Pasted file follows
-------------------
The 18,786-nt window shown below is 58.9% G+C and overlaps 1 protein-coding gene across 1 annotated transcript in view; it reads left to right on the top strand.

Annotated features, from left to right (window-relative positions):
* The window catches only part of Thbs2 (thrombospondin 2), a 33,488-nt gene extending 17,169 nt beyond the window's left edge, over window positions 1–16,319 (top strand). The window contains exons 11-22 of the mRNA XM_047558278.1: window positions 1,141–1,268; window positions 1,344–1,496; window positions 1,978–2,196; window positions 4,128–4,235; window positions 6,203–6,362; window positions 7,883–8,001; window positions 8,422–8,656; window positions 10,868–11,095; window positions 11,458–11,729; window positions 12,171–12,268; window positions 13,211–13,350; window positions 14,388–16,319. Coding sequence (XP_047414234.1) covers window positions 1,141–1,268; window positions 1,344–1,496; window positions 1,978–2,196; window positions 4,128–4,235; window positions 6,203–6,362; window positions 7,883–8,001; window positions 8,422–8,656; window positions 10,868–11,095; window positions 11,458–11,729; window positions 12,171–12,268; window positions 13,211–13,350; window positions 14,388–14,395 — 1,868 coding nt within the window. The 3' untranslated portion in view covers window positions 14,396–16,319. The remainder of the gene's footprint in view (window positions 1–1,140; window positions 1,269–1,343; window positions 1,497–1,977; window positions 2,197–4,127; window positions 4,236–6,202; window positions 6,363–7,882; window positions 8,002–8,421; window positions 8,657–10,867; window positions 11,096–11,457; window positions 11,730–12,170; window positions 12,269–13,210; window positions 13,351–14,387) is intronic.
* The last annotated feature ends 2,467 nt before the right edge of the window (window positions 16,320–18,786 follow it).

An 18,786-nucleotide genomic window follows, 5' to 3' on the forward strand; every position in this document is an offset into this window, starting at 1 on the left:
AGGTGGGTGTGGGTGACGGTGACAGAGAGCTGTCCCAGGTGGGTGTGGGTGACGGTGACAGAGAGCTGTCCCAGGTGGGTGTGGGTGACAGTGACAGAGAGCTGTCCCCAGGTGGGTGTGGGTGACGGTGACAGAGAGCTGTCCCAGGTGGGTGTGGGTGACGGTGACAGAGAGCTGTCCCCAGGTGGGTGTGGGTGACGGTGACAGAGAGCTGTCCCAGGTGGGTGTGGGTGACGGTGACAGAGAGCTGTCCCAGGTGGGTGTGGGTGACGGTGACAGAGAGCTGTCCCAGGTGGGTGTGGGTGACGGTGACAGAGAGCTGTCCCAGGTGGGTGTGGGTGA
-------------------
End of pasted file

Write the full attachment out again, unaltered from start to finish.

The 18,786-nt window shown below is 58.9% G+C and overlaps 1 protein-coding gene across 1 annotated transcript in view; it reads left to right on the top strand.

Annotated features, from left to right (window-relative positions):
* The window catches only part of Thbs2 (thrombospondin 2), a 33,488-nt gene extending 17,169 nt beyond the window's left edge, over window positions 1–16,319 (top strand). The window contains exons 11-22 of the mRNA XM_047558278.1: window positions 1,141–1,268; window positions 1,344–1,496; window positions 1,978–2,196; window positions 4,128–4,235; window positions 6,203–6,362; window positions 7,883–8,001; window positions 8,422–8,656; window positions 10,868–11,095; window positions 11,458–11,729; window positions 12,171–12,268; window positions 13,211–13,350; window positions 14,388–16,319. Coding sequence (XP_047414234.1) covers window positions 1,141–1,268; window positions 1,344–1,496; window positions 1,978–2,196; window positions 4,128–4,235; window positions 6,203–6,362; window positions 7,883–8,001; window positions 8,422–8,656; window positions 10,868–11,095; window positions 11,458–11,729; window positions 12,171–12,268; window positions 13,211–13,350; window positions 14,388–14,395 — 1,868 coding nt within the window. The 3' untranslated portion in view covers window positions 14,396–16,319. The remainder of the gene's footprint in view (window positions 1–1,140; window positions 1,269–1,343; window positions 1,497–1,977; window positions 2,197–4,127; window positions 4,236–6,202; window positions 6,363–7,882; window positions 8,002–8,421; window positions 8,657–10,867; window positions 11,096–11,457; window positions 11,730–12,170; window positions 12,269–13,210; window positions 13,351–14,387) is intronic.
* The last annotated feature ends 2,467 nt before the right edge of the window (window positions 16,320–18,786 follow it).

An 18,786-nucleotide genomic window follows, 5' to 3' on the forward strand; every position in this document is an offset into this window, starting at 1 on the left:
AGGTGGGTGTGGGTGACGGTGACAGAGAGCTGTCCCAGGTGGGTGTGGGTGACGGTGACAGAGAGCTGTCCCAGGTGGGTGTGGGTGACAGTGACAGAGAGCTGTCCCCAGGTGGGTGTGGGTGACGGTGACAGAGAGCTGTCCCAGGTGGGTGTGGGTGACGGTGACAGAGAGCTGTCCCCAGGTGGGTGTGGGTGACGGTGACAGAGAGCTGTCCCAGGTGGGTGTGGGTGACGGTGACAGAGAGCTGTCCCAGGTGGGTGTGGGTGACGGTGACAGAGAGCTGTCCCAGGTGGGTGTGGGTGACGGTGACAGAGAGCTGTCCCAGGTGGGTGTGGGTGA